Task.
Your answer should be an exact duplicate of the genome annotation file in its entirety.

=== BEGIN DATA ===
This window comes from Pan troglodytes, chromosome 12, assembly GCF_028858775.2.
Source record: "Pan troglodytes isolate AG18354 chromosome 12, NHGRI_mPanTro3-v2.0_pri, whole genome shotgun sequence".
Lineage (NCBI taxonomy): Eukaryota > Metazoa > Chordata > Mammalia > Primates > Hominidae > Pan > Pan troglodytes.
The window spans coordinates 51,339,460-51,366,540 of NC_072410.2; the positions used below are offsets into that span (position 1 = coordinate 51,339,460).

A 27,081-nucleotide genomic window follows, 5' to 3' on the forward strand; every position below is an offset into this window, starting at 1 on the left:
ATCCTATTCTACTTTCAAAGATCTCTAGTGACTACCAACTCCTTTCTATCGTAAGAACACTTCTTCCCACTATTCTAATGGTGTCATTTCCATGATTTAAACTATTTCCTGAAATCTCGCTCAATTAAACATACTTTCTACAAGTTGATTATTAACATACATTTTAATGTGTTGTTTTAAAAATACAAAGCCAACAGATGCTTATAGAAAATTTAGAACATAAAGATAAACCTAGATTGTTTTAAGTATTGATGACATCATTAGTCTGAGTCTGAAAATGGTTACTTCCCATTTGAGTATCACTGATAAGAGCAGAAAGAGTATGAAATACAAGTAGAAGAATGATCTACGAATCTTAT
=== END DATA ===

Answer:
This window comes from Pan troglodytes, chromosome 12, assembly GCF_028858775.2.
Source record: "Pan troglodytes isolate AG18354 chromosome 12, NHGRI_mPanTro3-v2.0_pri, whole genome shotgun sequence".
Lineage (NCBI taxonomy): Eukaryota > Metazoa > Chordata > Mammalia > Primates > Hominidae > Pan > Pan troglodytes.
The window spans coordinates 51,339,460-51,366,540 of NC_072410.2; the positions used below are offsets into that span (position 1 = coordinate 51,339,460).

A 27,081-nucleotide genomic window follows, 5' to 3' on the forward strand; every position below is an offset into this window, starting at 1 on the left:
ATCCTATTCTACTTTCAAAGATCTCTAGTGACTACCAACTCCTTTCTATCGTAAGAACACTTCTTCCCACTATTCTAATGGTGTCATTTCCATGATTTAAACTATTTCCTGAAATCTCGCTCAATTAAACATACTTTCTACAAGTTGATTATTAACATACATTTTAATGTGTTGTTTTAAAAATACAAAGCCAACAGATGCTTATAGAAAATTTAGAACATAAAGATAAACCTAGATTGTTTTAAGTATTGATGACATCATTAGTCTGAGTCTGAAAATGGTTACTTCCCATTTGAGTATCACTGATAAGAGCAGAAAGAGTATGAAATACAAGTAGAAGAATGATCTACGAATCTTAT